Doug Green on Genesis

Doug Green is speaking at QTC today. His first session was on the “image of God” in Genesis (and a bit of Psalms, and a bit of Kings). Here are my notes.

Guilt and Depravity – the two problems facing humanity

Guilt is the bigger issue in western sentimentality.
Depravity concerns inner corruption.

This double focus means that when it comes to defining the gospel we focus on these two conditions.

The WCF mirrors this focus on these concerns. This is what our reformed minds are interested in. If we talk about the gospel it’s likely we’ll end up talking about these concerns.

Justification – we get a new legal position and inner moral orientation. This is how we define the work of Christ and the Spirit. These views have come under criticism in recent years (the justification debate). Our definition is possibly too individualised. We need to do a better job at describing the gospel as it applies to the cosmos – but that’s not our focus today.

The Human Condition

The atonement is incredibly important for understanding the solution to the human problem. It is the central element in God’s answer to the human condition.

Nothing today is a contradiction of that central tenant.

“The Gospel as the Way to be Truly Human”

The salvation or gospel story told from the perspective of what it means to be truly human.

Image of God – that was our original definition of humanity.

The consequence of human sinfulness can be enriched by saying when humanity sinned we lost our glorious godlike status. We metaphorically fell from heaven, and we became less human as a result. We became more like the animals we were supposed to be ruling over. All sin has a dehumanizing effect. It makes us more beast than human.

Imagine a sliding scale on a continuum with God on one side and the animals on the other – we were, in the beginning – closer to the God end of the spectrum than the animal side.

Doug is pushing a very high anthropological view – true humanity was more like God in the beginning than we often think. Sin tipped the spectrum.

The word “fall” captures the idea of this change in status.

We didn’t become mere animals, and the image of God was not obliterated within us (Genesis 9). Something happened there to decrease our “image of godness.” Before the fall we were “glorious” creatures – but there’s a sense that sin ripped away or diminished that glory. We now live in perpetual quest for our lost honour and glory – perhaps an interesting angle on our human condition.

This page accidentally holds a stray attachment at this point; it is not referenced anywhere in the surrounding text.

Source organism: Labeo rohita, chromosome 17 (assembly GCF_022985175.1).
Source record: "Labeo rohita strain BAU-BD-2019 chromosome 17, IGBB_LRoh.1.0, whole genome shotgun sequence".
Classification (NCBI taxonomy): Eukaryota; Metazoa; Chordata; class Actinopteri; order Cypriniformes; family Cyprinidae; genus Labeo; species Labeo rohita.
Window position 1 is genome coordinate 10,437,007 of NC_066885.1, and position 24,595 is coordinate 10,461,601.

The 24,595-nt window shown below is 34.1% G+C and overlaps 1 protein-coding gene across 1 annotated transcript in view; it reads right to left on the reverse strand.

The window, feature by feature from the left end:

The good news of the gospel is that you can become glorious again. You can become human again. This has implications for pastoral life and evangelism.

The Godlike Glory of Humanity

Genesis 1 v 26-27

When we read the text we focus on the word “image” and forget the “likeness” – what does this mean? It confirms the creator/creation distinction. WE are creatures like the fish and the birds, but on the other hand among the creatures there is one that resembles God. That is man. We have “one foot on either side of the creator/creature distinction” – in the ancient world if you wanted to know what a God looked like you were supposed to look at his image or statue. His physical resemblance. However you talk about the image of God in humanity you can’t ignore Psalm 8.

“You made him a little lower than (Hebrew) Elohim” – a little lower than divine beings. That’s an awfully high anthropology. That we were just a tad short of divine.

Instead of saying that humanity was created like God the psalmist says that we were made similar to heavenly beings. The main point is that there’s something almost divine about unfallen humanity. [ed note – which would be consistent with reading the passages in the light of an eschatological view of humanity].

“You crown them with glory and honour” – this divine glory, traditionally divine characteristics, rested on humanity.

To bear the image of God meant that the first human, Adam, bore aspects of divinity.